Name: Peter Kent Age: 61 Occupation: builder, form maker, sculptor Education: bachelor of arts, liberal arts, Cornell University, Acadia University. Political experience: two terms, House District 65

Name: Peter Kent Age: 61 Occupation: builder, form maker, sculptor Education: bachelor of arts, liberal arts, Cornell University, Acadia University. Political experience: two terms, House District 65

EDITOR’S NOTE: This is part of a series of articles previewing local races for the Maine Legislature. Election Day is Nov. 6.

WOOLWICH

Cutbacks in state funding to municipalities, health insurance costs and an “attack” on organized labor are harming the very middle class that drives the economy, Democrat Peter Kent warns.

Name: Jason Warnke Age: 45 Occupation: U.S. Navy Reserves Education: associate’s degree, general studies, Maryland Community College; military schools. Political experience: none

Name: Jason Warnke Age: 45 Occupation: U.S. Navy Reserves Education: associate’s degree, general studies, Maryland Community College; military schools. Political experience: none

Jason Warnke, his Republican opponent, is worried the state is not preparing its young people for the jobs that are available. The result: an ongoing “brain drain.”

 

 

Kent, a two-term incumbent, is opposed by Warnke on the Nov. 6 ballot for House District 65 covering Woolwich and parts of Bath, Brunswick, Topsham and West Bath.

Kent seeks a balancing act between encouraging entrepreneurs and keeping “what makes Maine.”

“I think the state really needs to figure out how it can increase its revenue stream,” he said. “Tourism is our biggest business. We have to be careful that in the mad rush to become businessfriendly, we don’t ruin the biggest business that there is.”

Kent voiced concern that municipalities are bearing the burden of state budget cutbacks, and that property taxes will increase as a result.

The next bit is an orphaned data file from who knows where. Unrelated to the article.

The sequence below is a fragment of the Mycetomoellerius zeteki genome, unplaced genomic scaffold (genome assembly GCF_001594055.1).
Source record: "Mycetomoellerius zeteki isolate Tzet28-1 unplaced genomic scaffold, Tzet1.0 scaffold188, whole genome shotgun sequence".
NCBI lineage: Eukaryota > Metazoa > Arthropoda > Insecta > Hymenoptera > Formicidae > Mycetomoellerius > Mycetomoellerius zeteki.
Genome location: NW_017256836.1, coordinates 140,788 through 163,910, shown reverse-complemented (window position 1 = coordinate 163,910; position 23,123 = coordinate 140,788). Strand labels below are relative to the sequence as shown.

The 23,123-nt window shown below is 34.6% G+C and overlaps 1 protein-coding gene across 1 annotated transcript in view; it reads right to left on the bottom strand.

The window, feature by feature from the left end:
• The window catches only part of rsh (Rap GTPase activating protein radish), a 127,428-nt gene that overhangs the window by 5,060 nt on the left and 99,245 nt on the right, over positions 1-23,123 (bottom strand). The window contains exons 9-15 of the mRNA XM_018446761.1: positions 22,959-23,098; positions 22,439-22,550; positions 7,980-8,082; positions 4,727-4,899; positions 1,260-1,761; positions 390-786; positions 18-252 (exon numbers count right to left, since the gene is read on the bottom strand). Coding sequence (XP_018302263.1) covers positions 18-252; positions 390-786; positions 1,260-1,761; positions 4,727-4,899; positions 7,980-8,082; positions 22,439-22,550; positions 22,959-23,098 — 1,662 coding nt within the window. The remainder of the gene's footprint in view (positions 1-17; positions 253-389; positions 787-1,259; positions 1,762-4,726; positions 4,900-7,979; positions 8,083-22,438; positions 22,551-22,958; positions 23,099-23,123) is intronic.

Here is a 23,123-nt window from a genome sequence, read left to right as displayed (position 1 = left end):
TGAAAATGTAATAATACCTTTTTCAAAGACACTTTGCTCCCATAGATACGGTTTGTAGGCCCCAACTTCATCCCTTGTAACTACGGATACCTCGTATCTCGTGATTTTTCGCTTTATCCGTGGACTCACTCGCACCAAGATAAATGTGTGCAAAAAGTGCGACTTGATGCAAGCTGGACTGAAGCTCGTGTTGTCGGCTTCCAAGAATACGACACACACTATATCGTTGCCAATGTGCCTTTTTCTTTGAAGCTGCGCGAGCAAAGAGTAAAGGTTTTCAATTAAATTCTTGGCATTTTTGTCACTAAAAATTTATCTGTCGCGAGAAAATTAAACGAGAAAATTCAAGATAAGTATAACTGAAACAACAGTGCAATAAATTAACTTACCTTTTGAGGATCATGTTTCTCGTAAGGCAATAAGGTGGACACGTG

State government has attacked organized labor, and is undercutting pension plans, he said.

“Ease up on organized labor,” he said. “The taking down of the mural at the State House and calling it socialist is absurd. Don’t coddle the wealthy with tax cuts. It’s the working man who’s under attack.”

State government should assist the public in the lowering of health insurance costs, Kent said.

Warnke, who has two daughters — one in college, one in high school — worries about young people who can’t find work in the state.

“They’re super smart girls who can do anything they want,” Warnke said of his daughters. “It’s just that they probably can’t do it in Maine.”

Warnke, who has run small businesses, said many business owners need young people who are educated in the trades.

“I don’t think the demand for that is going to go away anytime soon,” he said. “We need to find a way to push it more, instead of insisting that a four-year college is for everybody.”

Business owners, Warnke said, need to feel confident they’re making a sound investment.

“One-time state assistance in startup costs is not enough if you get soaked with regulations and taxes,” he said. “We need to convince folks that, hey, Maine might be a good place to do something.”

Meanwhile, Warnke points out, the state is losing people. Young people are leaving, and bringing their children up elsewhere.

“We’re going into a demographic winter right now,” Warnke said. “There are more folks dying right now in our state than who are being born in our state.”

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